After a three-year absence, Frightened Rabbit
made a triumphant return to Denver last night, playing for the first time at the Ogden Theatre to a room full of very enthusiastic and devoted fans.
Frightened Rabbit has been writing heartfelt indie rock for thirteen years for lonely souls who want the emotional catharsis that a folk song provides, plus the energy only a rock song can give. The band is based in Glasgow, Scotland, a city rich in creativity that has been home to many musicians who have found fame in the U.S., such as Franz Ferdinand, the Fratellis and Belle and Sebastian. Perhaps the source of such a wealth of creativity is the bleakness of Glasgow's unemployment rate, gangs and rain (so much rain). In a city of hopelessness, music can be a savior.
The band released its fifth studio album Painting of a Panic Attack
earlier this month. Its last album, Pedestrian Verse
came out in 2013 and took the band on tour all over the world. Lead singer and guitarist Scott Hutchison left Glasgow and moved to Los Angeles with his girlfriend and recorded solo album Owl John
in 2014. The move didn’t end up creating the cheerful and sunny atmosphere that California advertises, but it did provide inspiration in the sense that loneliness and homesickness is an inspiration. Keyboardist and guitarist Gordon Skene left the band during this time. The new album was recorded in New York and produced by Aaron Dessner of the National, whom the band toured with and opened for at Red Rocks in the fall of 2013.
Opening band for the night was Brooklyn's Caveman. The six-piece band has a sound slightly reminiscent of shoegaze, playing a handful of clean-cut indie-rock tunes.
Frightened Rabbit started its set with "Get Out," the upbeat single from the new album. The crowd welcomed the members instantaneously after the first song ended with the kind of enthusiasm usually found halfway into a set. With a matched eagerness, the band went right into the one of its more explosive and well-known songs, "Holy."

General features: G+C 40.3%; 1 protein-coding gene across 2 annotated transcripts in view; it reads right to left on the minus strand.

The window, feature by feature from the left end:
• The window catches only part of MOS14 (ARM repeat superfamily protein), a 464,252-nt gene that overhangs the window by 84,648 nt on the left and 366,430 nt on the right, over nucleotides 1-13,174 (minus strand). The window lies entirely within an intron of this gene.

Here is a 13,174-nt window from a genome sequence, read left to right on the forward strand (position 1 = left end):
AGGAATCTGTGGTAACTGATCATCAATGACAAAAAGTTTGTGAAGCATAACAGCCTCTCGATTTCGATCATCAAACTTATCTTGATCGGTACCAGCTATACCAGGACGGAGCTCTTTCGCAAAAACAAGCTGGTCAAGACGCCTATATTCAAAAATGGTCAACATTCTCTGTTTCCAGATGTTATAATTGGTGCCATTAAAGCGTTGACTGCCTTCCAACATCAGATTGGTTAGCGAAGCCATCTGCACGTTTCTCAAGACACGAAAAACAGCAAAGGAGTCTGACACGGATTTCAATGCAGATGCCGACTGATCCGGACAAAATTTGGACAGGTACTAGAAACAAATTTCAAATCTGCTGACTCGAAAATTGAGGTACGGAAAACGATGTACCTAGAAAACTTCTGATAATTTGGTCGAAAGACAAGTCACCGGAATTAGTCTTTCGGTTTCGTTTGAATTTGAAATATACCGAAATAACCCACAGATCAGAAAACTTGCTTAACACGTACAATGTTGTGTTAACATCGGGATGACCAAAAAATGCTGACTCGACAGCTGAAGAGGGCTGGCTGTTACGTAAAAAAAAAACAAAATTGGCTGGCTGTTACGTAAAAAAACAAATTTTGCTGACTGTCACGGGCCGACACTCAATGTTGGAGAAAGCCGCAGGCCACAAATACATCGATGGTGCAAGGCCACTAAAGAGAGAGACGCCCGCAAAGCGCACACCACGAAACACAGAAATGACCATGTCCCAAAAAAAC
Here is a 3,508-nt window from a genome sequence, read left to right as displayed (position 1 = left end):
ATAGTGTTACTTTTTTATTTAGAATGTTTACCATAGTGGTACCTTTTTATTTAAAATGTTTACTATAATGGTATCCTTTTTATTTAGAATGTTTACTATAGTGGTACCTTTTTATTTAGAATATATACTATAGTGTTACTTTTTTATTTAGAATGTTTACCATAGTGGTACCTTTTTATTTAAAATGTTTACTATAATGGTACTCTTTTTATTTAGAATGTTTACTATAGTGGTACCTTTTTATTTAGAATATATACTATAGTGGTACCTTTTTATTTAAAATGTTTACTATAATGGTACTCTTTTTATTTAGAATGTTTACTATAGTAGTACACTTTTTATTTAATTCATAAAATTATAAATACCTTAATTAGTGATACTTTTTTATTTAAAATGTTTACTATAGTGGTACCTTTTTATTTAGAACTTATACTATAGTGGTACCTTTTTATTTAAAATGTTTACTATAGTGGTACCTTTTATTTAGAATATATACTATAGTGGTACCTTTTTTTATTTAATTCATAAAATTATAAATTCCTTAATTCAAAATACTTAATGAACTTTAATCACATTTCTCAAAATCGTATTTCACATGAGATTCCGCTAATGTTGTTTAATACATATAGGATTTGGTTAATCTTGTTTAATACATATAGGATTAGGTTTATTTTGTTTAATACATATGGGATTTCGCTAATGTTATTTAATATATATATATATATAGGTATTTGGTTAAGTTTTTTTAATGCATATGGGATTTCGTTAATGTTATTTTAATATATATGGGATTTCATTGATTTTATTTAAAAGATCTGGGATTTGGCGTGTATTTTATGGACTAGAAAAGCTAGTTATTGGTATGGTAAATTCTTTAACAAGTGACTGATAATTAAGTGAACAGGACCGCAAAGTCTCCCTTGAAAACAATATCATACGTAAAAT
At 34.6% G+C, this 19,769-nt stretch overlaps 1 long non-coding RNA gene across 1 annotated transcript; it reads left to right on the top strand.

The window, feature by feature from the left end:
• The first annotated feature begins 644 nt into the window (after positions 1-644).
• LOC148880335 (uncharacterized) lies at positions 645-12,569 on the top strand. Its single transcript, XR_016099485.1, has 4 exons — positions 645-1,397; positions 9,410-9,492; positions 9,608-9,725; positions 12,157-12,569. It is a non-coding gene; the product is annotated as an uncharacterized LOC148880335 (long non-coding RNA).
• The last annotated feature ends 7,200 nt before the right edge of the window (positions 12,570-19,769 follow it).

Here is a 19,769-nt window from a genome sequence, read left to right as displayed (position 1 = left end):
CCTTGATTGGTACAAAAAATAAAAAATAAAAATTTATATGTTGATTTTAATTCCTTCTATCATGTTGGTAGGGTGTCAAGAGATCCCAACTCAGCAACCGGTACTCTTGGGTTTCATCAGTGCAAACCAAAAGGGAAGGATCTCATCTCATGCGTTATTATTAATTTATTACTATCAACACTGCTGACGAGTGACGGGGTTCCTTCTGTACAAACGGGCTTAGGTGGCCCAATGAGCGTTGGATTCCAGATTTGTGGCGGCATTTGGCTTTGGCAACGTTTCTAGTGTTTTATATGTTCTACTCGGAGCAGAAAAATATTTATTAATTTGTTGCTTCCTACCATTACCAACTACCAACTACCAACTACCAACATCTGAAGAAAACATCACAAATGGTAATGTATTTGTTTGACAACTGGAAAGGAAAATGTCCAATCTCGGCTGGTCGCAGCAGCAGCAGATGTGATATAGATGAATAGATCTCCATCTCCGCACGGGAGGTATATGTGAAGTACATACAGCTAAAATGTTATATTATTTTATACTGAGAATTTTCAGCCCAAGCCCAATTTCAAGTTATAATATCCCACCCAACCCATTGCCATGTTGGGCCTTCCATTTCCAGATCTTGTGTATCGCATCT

The group then dove into the new album with “Woke Up Hurting” and “I Wish I Was Sober,” but fans responded to the band’s dynamism and demonstrated even more adoration when the band played older songs such as “Living in Colour” and “Heads Roll Off.” Toward the end of the show, the band showed off one of its more interesting songwriting developments with the third single off the new album, “Lump Street,” a song that starts out ominously with goth-y undertones but ends with a cheerful and driven optimism. Before the encore, the band had fans clapping along to an ardent version of “Old Old Fashioned” and "Keep Yourself Warm," from 2007's The Midnight Organ Fight.
As the stage lights changed to purple, a lone Hutchison made his way to the stage for the encore. An acoustic version of “Purple Rain,” a cover he’s played in the past but now deemed a tribute to the recently and dearly departed Prince, merged into the new somber, acoustic song "Die Like a Rich Boy.” The rest of the band joined, and, after playing “The Woodpile,” ended the night with "The Loneliness and the Scream."
Hutchison’s fantastic sense of humor created great laughs for the audience. Not only did he acknowledge that he is not as young as he once was (and of course that the high altitude is a challenge), but he poked fun at those shouting out requests for songs, saying, “You’ve been to a show before…you know we have set lists.” With his jokes, a family-friendly and familiar atmosphere filled the venue, as much of the audience has seen the band before. Although they couldn’t perform every song — “We have a lot of songs now,” Hutchison reminded everyone with a laugh — Frightened Rabbit managed to play a variety from all albums showcasing its journey as a band that has come far, writing songs that are proudly Scottish yet also speak to the masses.